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Martin Scorsese
Griffin Dunne, Rosanna Arquette, Teri Garr
Joseph Minion
An ordinary word processor has the worst night of his life after he agrees to visit a girl in Soho he met that evening at a coffee shop.
Rated R.

Aspect Ratio: 1.85:1
English LPCM Monaural
Supplements Subtitles:

Runtime: 97 min.
Price: $49.95
Release Date: 7/11/2023

• Audio Commentary with Director Martin Scorsese, Actor Griffin Dunne, Producer Amy Robinson, Editor Thelma Schoonmaker, and Cinematographer Michael Ballhaus
• “Filming For Your Life” Featurette
• “Martin Scorsese and Fran Leibowitz” Featurette
• “The Look of After Hours” Featurette
• Deleted Scenes
• Trailer
• Booklet
• Blu-ray Copy


-LG OLED65C6P 65-Inch 4K Ultra HD Smart OLED TV
-Marantz SR7010 9.2 Channel Full 4K Ultra HD AV Surround Receiver
-Panasonic DMP-BDT220P Blu-Ray Player
-Chane A2.4 Speakers
-SVS SB12-NSD 12" 400-watt Sealed Box Subwoofer


After Hours: Criterion Collection [4K UHD] (1985)

Reviewed by Colin Jacobson (July 19, 2023)

After making a name for himself as one of the great directors with his works through 1980’s Raging Bull - often cited as that era’s best film - Martin Scorsese seemed somewhat lost for the rest of the decade. He did produce a few good but flawed flicks like King of Comedy and Last Temptation of Christ.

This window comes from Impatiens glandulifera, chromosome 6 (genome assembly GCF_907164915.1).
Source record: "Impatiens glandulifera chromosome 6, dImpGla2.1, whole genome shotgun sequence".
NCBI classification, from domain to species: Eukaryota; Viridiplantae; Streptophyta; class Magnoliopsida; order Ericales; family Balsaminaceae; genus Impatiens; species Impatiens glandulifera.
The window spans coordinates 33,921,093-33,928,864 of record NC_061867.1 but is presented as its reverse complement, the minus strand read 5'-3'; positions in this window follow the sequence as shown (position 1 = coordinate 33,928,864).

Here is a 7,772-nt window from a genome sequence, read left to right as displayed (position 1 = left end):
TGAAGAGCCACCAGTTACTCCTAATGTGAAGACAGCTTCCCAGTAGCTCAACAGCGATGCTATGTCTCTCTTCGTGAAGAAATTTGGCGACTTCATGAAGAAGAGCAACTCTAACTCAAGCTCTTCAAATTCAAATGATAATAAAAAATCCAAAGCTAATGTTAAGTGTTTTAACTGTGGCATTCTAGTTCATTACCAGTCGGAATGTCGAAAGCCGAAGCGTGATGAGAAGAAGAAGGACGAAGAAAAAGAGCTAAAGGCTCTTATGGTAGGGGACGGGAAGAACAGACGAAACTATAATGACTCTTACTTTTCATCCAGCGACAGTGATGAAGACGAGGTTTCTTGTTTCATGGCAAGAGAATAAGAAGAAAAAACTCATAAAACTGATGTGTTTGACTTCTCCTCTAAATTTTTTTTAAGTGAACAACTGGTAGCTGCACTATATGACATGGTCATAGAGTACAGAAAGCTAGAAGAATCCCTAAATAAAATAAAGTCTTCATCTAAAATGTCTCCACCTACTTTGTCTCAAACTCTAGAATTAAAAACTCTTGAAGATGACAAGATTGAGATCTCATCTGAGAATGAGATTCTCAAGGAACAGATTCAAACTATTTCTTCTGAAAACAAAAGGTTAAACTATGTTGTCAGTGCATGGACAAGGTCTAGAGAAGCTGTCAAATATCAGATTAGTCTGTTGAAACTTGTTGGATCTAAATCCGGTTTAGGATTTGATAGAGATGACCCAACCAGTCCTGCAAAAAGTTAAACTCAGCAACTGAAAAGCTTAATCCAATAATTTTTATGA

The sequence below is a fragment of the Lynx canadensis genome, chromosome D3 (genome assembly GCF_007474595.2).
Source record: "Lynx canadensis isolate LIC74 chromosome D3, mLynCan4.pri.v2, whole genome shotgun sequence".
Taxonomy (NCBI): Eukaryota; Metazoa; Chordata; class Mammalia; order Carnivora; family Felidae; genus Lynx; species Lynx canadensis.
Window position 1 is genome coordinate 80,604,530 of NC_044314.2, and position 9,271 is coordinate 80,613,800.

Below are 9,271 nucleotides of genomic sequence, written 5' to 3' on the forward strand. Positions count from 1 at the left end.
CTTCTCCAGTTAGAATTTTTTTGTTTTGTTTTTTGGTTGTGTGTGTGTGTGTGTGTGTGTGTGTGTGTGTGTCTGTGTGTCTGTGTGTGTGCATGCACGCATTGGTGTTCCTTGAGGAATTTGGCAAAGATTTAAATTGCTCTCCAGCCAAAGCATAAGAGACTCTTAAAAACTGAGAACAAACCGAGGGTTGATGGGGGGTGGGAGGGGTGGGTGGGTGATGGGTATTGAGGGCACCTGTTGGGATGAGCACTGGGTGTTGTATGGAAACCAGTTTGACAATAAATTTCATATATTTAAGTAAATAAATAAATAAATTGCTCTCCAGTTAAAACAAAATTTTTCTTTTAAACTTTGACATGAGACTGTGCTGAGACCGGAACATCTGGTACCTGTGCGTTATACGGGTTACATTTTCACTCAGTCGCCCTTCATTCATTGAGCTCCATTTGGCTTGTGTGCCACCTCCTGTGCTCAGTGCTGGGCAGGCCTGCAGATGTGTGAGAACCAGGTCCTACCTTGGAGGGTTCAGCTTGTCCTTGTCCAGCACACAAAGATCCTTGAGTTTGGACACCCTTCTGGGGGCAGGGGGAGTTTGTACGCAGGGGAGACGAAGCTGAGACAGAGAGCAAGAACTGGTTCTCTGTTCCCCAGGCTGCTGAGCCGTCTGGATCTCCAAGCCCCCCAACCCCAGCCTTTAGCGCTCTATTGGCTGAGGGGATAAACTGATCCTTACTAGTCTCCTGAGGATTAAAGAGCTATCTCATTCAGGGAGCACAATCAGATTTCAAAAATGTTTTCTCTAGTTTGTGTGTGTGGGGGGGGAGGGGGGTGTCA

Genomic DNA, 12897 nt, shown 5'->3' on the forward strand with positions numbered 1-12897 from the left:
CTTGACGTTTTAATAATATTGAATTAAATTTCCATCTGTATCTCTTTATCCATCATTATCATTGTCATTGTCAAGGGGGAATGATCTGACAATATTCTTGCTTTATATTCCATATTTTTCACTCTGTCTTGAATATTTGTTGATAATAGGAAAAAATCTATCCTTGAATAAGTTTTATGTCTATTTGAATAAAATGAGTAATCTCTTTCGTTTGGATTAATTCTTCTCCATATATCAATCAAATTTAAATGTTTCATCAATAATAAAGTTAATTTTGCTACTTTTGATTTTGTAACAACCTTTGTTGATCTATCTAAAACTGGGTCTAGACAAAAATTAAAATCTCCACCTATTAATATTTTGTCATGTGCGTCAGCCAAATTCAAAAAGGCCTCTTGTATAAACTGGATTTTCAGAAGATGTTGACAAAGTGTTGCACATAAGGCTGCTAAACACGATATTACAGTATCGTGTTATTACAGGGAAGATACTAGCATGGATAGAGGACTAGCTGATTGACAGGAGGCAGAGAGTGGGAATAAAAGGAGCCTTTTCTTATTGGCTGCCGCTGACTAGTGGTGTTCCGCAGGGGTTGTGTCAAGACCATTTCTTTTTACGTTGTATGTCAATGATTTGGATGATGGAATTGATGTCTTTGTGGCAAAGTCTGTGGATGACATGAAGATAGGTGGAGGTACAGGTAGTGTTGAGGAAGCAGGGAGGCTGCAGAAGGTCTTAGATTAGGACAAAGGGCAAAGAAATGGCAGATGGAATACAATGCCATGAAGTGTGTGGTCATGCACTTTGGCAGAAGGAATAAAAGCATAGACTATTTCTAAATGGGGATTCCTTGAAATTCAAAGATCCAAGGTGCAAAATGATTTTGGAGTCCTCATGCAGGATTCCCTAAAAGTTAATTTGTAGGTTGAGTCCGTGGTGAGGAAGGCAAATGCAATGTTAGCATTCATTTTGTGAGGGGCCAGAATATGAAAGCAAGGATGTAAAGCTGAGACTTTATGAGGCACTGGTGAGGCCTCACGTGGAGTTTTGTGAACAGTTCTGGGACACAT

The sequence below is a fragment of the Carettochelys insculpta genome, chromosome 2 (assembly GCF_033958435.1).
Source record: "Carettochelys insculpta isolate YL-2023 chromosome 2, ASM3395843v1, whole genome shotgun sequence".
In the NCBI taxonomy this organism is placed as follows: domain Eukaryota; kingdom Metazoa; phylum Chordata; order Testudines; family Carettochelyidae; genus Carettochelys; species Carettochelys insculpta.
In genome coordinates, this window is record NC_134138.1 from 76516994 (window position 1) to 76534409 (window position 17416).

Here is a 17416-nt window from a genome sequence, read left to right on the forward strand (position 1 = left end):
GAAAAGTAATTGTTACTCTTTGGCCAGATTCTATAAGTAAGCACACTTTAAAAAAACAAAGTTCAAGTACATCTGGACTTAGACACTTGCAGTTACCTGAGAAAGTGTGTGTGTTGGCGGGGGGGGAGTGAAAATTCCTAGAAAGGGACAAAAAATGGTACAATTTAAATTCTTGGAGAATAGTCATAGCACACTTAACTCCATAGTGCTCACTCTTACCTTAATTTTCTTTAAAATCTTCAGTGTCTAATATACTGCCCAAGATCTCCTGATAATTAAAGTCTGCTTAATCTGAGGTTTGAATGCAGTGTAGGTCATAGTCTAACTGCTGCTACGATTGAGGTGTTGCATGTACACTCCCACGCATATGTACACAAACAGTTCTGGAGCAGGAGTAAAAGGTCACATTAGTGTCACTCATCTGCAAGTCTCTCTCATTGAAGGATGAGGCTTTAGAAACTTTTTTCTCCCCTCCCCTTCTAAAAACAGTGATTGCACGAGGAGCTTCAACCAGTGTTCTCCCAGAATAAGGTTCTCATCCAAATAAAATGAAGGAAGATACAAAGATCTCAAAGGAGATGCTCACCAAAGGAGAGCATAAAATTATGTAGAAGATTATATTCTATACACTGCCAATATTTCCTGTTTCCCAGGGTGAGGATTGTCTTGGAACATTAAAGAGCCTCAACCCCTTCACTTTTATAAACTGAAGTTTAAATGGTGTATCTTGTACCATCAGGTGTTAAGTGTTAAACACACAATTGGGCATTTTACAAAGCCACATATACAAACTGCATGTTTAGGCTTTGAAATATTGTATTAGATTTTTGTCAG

However, Scorsese also put out mediocre affairs such as The Color of Money. He’d rebound solidly with 1990’s GoodFellas, though that flick may stand as his last true hurrah, since he’s not approached its level of quality since then.

Scorsese’s least interesting effort from the decade comes with 1985’s After Hours. In it, we meet office worker Paul Hackett (Griffin Dunne), who leads a dull, solitary life.

Paul sits alone in a diner when he meets Marcy (Rosanna Arquette) and the pair connect on Tropic of Cancer. They chat briefly and he gets the number for a sculptor friend of hers named Kiki Bridges (Linda Fiorentino) who makes bagel paperweights.

Paul calls and inadvertently gets Marcy, who invites him over at 11:32 PM. Paul takes a wild cab ride there and loses his money out the window. Marcy’s at the drugstore when Paul arrives, so he talks to Kiki and helps with her art.

Marcy returns and they hang out, which starts a series of complications. She eventually reveals some personal information about a rape that occurred in the same room and also notes that her husband Franklin owns the loft.

Things get weirder from there. Paul senses emotional issues in Marcy, and he eventually freaks out after he smokes some pot. Paul leaves the loft in a huff and goes to a bar.

From there, lots of things happen - too much for me to continue to detail in a plot synopsis. Suffice it to say that Paul meets lots of characters, all of whom complicate his life. All he wants to do is get home, but a variety of problems prevent this from occurring, all in comedic ways.

Or allegedly, purportedly comedic ways, for I didn’t find a lot of laughs in After Hours. Actually, much of the flick is plain old dull.